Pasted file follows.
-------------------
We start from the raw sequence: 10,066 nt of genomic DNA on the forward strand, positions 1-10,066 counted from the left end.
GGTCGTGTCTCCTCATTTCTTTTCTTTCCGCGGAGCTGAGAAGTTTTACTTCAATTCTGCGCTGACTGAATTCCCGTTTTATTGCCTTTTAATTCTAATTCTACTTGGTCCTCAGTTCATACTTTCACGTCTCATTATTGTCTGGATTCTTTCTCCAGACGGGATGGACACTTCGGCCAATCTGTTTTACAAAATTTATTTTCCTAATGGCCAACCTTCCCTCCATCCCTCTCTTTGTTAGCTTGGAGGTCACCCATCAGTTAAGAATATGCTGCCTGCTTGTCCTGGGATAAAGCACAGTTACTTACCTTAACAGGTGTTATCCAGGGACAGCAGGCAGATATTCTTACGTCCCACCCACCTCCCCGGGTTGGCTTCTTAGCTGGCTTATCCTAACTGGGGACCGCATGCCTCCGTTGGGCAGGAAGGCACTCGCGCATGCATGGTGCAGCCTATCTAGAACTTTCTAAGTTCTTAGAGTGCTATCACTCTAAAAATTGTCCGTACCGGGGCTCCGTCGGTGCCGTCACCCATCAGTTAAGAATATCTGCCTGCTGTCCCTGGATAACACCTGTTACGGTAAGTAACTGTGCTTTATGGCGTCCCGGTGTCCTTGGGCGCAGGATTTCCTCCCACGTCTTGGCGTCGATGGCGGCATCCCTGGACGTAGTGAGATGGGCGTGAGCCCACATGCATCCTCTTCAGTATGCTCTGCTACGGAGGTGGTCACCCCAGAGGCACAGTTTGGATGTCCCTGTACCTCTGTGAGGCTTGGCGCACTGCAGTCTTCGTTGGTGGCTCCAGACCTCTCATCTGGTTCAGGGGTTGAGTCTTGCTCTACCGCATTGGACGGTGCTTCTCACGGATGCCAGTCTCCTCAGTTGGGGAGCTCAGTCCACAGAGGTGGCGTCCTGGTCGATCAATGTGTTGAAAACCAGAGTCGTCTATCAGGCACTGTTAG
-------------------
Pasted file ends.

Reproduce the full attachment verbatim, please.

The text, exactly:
We start from the raw sequence: 10,066 nt of genomic DNA on the forward strand, positions 1-10,066 counted from the left end.
GGTCGTGTCTCCTCATTTCTTTTCTTTCCGCGGAGCTGAGAAGTTTTACTTCAATTCTGCGCTGACTGAATTCCCGTTTTATTGCCTTTTAATTCTAATTCTACTTGGTCCTCAGTTCATACTTTCACGTCTCATTATTGTCTGGATTCTTTCTCCAGACGGGATGGACACTTCGGCCAATCTGTTTTACAAAATTTATTTTCCTAATGGCCAACCTTCCCTCCATCCCTCTCTTTGTTAGCTTGGAGGTCACCCATCAGTTAAGAATATGCTGCCTGCTTGTCCTGGGATAAAGCACAGTTACTTACCTTAACAGGTGTTATCCAGGGACAGCAGGCAGATATTCTTACGTCCCACCCACCTCCCCGGGTTGGCTTCTTAGCTGGCTTATCCTAACTGGGGACCGCATGCCTCCGTTGGGCAGGAAGGCACTCGCGCATGCATGGTGCAGCCTATCTAGAACTTTCTAAGTTCTTAGAGTGCTATCACTCTAAAAATTGTCCGTACCGGGGCTCCGTCGGTGCCGTCACCCATCAGTTAAGAATATCTGCCTGCTGTCCCTGGATAACACCTGTTACGGTAAGTAACTGTGCTTTATGGCGTCCCGGTGTCCTTGGGCGCAGGATTTCCTCCCACGTCTTGGCGTCGATGGCGGCATCCCTGGACGTAGTGAGATGGGCGTGAGCCCACATGCATCCTCTTCAGTATGCTCTGCTACGGAGGTGGTCACCCCAGAGGCACAGTTTGGATGTCCCTGTACCTCTGTGAGGCTTGGCGCACTGCAGTCTTCGTTGGTGGCTCCAGACCTCTCATCTGGTTCAGGGGTTGAGTCTTGCTCTACCGCATTGGACGGTGCTTCTCACGGATGCCAGTCTCCTCAGTTGGGGAGCTCAGTCCACAGAGGTGGCGTCCTGGTCGATCAATGTGTTGAAAACCAGAGTCGTCTATCAGGCACTGTTAG